Veteran calls it murder after he's waited 13 weeks to be treated - KXXV-TV News Channel 25 - Central Texas News and Weather for Waco, Temple, Killeen |


Veteran calls it murder after he's waited 13 weeks to be treated for cancer by VA

WACO, TX (KXXV) - A local veteran says he was diagnosed with cancer 13 weeks ago by the Waco VA Hospital and still hasn't received any treatment.

Mike Stroud says it's been extremely frustrating working with the VA since he was diagnosed. At one point he got fed up and tried to contract out to another hospital to get treatment. As of Wednesday, he has not been treated. An oncologist has also told him his cancer is at stage 3 which can be life-threatening. He says he's scared for himself and his family.

"I think about Virginia being by herself and my grandkids not even grown yet and how is she going to live and take care of them and I can't even get life insurance," Stroud said.

Stroud calls it "murder" because he says this has been happening to some of his friends as well. Volunteers at the Veterans One-Stop in Waco say this is a systematic problem with the VA. Peer to Peer facilitator Joe Robert says the issues are veterans aren't getting enough information from doctors, they're waiting to get diagnosed and they're waiting to get treatment.

"If I need help and I go to the VA and I'm put off, and I've got this that or the other and then I don't hear from then again that's criminal negligence in my mind," Robert said.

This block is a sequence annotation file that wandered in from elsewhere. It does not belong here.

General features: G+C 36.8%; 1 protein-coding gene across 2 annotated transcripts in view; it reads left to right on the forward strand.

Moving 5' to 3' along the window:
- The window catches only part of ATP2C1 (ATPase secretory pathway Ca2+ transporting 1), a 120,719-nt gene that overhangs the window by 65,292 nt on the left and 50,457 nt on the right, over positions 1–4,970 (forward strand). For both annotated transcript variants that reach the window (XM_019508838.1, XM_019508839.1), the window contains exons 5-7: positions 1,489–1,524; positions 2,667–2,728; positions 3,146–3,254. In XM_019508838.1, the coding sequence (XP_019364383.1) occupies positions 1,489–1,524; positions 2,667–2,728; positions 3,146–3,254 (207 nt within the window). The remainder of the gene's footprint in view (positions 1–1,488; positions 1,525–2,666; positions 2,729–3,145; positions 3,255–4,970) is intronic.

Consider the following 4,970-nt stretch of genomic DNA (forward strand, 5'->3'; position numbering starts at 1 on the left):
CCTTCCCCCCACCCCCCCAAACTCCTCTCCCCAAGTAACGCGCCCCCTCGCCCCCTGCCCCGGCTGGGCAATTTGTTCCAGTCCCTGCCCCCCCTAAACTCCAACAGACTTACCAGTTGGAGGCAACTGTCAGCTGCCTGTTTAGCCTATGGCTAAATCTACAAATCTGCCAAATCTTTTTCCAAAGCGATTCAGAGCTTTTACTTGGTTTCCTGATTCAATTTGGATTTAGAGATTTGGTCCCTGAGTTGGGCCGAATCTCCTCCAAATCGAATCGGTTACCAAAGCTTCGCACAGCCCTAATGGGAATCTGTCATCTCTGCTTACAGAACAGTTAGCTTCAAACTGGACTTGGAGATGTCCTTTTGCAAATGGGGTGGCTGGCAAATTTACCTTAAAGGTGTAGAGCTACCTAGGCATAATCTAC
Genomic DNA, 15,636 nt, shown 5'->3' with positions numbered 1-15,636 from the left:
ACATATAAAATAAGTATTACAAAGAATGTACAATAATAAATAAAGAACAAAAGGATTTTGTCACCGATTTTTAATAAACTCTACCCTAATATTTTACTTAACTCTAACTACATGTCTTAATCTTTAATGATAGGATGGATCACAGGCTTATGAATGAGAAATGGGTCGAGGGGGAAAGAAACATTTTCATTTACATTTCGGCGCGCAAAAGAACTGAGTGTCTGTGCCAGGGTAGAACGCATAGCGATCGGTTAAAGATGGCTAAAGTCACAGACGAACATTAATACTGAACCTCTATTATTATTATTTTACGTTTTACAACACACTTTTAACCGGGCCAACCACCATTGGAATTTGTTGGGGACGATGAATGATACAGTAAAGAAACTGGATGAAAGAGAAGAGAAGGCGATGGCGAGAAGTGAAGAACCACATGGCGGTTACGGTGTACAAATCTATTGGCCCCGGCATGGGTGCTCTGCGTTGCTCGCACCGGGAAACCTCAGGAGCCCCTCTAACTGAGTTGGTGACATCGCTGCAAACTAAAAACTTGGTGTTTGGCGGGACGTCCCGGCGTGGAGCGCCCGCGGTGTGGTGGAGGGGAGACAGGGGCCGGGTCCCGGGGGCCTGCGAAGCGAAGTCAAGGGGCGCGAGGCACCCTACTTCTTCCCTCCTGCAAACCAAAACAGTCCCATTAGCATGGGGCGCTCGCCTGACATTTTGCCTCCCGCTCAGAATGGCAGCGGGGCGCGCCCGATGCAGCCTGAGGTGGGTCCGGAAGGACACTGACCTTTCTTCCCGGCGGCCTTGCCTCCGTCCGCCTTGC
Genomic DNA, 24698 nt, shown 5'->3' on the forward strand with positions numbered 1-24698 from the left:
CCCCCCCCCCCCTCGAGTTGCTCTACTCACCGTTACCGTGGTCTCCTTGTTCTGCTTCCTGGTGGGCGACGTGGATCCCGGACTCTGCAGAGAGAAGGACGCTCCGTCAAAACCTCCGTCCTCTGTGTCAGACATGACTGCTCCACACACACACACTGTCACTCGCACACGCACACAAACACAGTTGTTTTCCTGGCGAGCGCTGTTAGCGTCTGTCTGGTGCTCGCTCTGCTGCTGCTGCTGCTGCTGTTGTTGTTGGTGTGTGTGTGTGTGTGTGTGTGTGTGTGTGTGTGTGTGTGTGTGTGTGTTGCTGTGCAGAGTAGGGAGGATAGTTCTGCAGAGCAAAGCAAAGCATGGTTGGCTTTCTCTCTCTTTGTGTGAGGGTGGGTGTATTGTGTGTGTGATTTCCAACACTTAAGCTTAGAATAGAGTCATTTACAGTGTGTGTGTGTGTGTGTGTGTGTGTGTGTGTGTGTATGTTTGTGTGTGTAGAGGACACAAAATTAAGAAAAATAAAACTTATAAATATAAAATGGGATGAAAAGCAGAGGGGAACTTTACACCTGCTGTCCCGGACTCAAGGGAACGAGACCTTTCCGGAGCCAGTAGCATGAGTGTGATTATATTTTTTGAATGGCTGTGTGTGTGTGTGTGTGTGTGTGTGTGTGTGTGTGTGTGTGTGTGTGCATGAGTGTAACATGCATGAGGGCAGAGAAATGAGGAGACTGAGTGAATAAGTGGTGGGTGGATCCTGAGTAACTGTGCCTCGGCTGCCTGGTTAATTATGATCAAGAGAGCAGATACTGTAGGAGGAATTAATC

Robert says he's seen several examples like Stroud's case. He says one veteran was diagnosed with diabetes and he didn't get any treatment for more than six months. Another veteran told the hospital he had bumps under his armpit and didn't get an appointment for 18 months. Another veteran had groin cancer and didn't get an appointment until months later. Now that he has it, Robert says he still doesn't have a lot of information. 

Robert called it borderline criminal because veterans aren't getting treatment when they need it. He also says this is a problem that's been around for a while and usually it gets better when the VA has bad publicity. However, this time, the problem is continuing.

Volunteers say it's part of a culture problem on how hospitals handle cancer patients.

Stroud says his next step is to have surgery at Scott & White in Temple. However, that could take weeks to set up.

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